From vibrant colours and exotic aromas in the souqs of Tineghir and Marrakesh, to hypnotic music of Berber Sufis in the High Atlas, Morocco is a feast for all the senses.
Morocco’s glorious history is everywhere, from the azure Atlantic to the bronze and copper sands of the Sahara, framed by white snow-capped Atlas Mountains. Islamic dynasties, African Berbers, Phoenician traders, Roman soldiers, Portuguese and British adventurers have left their legacy in glorious palaces, serene mosques, colonial churches, bustling markets, elegant courtyard houses, and the spice and taste of a cuisine encapsulating Moroccan history.
SEE your way through the labyrinthine souqs of the Marrakesh medina. Day or night, the main square is packed with colour; from snake charmers and acrobats, to palm-readers and street vendors selling delicious food. Watch the sun rise over the Sahara at Merzouga, turning dunes from inky-black, through copper, pinkish-bronze, to bright, rich gold. Feast your eyes on the rich turquoise tiles of the medieval Sahrij Madrasa in Fes: a myriad of blue reflecting a clear African sky.
HEAR the chant of history when the azan sings the muezzin. He calls the faithful to prayer five times a day, his voice echoing over the stunning, Andalusian city of Tétouan and chaotic, vibrant, Fes, Rabat and Marrakesh. A timpani clatter of donkeys’ hooves and rattling carts on the narrow streets of Berber villages are a timeless sound of life in the High Atlas. The musical ebb and flow of Arabic, Tamazight, and French encapsulate the last 1000 years in every souq, mosque, riad and mountain village. The rhythmic hammering of brass-workers in Ouarzazate and silversmiths of Tineghir are counterpointed by the hypnotic chants of sacred Sufi music pouring out of taxi windows, filling the air with 99 names of God.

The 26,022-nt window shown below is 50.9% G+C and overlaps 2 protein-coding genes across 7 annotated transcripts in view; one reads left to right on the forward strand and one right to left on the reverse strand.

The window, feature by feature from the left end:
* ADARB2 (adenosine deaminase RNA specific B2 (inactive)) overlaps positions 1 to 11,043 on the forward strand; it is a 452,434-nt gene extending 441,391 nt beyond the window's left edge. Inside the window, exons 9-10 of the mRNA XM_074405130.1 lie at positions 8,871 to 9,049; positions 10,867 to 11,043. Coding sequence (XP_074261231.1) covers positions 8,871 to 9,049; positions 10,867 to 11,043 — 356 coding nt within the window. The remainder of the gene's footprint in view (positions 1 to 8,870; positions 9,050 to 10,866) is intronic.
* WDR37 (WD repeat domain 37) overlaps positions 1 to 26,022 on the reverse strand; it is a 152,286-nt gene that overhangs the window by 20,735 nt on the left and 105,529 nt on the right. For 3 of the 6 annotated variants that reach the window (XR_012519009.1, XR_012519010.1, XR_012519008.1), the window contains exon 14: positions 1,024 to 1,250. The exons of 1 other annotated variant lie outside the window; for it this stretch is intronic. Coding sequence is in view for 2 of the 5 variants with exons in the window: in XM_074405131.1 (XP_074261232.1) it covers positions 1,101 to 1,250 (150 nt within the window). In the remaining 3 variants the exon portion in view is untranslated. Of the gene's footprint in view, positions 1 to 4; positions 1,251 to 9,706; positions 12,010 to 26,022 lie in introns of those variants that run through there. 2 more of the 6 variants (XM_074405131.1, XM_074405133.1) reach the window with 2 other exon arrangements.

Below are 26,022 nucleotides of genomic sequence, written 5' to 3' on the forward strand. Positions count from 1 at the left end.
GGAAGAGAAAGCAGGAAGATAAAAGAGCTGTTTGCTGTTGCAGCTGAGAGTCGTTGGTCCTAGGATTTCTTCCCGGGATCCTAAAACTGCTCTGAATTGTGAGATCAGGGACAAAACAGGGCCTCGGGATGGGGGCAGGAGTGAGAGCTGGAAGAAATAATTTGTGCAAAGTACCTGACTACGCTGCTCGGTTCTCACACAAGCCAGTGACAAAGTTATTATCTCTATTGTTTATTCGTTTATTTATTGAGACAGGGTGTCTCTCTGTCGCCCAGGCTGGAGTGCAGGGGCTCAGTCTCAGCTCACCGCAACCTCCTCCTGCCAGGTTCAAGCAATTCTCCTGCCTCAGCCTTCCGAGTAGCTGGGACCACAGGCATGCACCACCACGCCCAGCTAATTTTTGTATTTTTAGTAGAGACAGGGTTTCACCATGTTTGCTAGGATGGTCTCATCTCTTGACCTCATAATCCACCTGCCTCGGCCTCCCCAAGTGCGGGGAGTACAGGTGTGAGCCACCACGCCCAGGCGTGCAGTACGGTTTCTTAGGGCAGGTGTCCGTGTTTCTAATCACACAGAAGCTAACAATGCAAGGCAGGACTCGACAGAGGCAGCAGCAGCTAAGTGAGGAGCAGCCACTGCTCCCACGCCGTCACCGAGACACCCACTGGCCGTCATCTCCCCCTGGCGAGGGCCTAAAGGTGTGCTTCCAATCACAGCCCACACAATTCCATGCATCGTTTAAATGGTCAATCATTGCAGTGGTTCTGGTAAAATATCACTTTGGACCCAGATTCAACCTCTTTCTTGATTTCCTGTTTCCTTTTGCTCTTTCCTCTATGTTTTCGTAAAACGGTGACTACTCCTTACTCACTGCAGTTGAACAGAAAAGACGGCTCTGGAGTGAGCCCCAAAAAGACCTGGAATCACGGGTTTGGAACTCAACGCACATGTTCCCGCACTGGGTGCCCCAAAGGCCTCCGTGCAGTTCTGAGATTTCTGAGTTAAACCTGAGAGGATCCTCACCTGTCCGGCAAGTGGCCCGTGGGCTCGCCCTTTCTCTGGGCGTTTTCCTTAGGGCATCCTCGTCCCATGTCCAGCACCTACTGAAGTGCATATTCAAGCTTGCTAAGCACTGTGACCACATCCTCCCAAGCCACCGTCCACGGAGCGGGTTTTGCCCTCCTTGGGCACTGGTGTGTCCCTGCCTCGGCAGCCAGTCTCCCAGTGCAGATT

SMELL in Morocco is alluring and overwhelming: a heady mix of spices, roasting meat on charcoal grills, earthy henna on the hands of brides, the tang of leather, the crisp scent of cedar in the mountains at Midelt, iodine and petrol in Tangier, orange blossom and tart lemon everywhere, and nutty richness of argan oil in Essaouira. All are Morocco.
TASTE history on your plate. Berber tribes of mountains, deserts and Atlantic coast, combined fresh fruits, fish, vegetables and meats, marinated in spices brought by Africans, Phoenicians, Romans, Arabs, Portuguese and French merchants and colonists. They combine into one of the finest cuisines in the world. Local people, whether Arab or Berber, hold food in the highest regard, believing that sharing a meal honours visitors, friends and family alike.
TOUCH the columns and steps of the Roman Capitol, basilica and bathhouses of Volubilis, where generals, magistrates and merchants governed and traded from the farthest southwestern frontier of their great empire. Gently stroke rough indigo walls in Chefchaouen: a tangible presence of a Jewish heritage, millennia old. Run soft wool-tassles through your fingers, while merchants unroll gorgeous Berber carpets in the souq of Tétouan. Trickle gentle Saharan sand at Merzouga and imagine the harshness of a sandstorm, blasting all awareness into the empty desert. Feel the spray of cool fresh water cascading down Tudgha Gorge, bringing life and hope.
Morocco is where senses harmonise in a symphony of bright colours, delicious tastes, rich scents, and tactile surfaces, some elegantly worked and some roughly rugged. All, though, are Morocco.
By Iain Shearer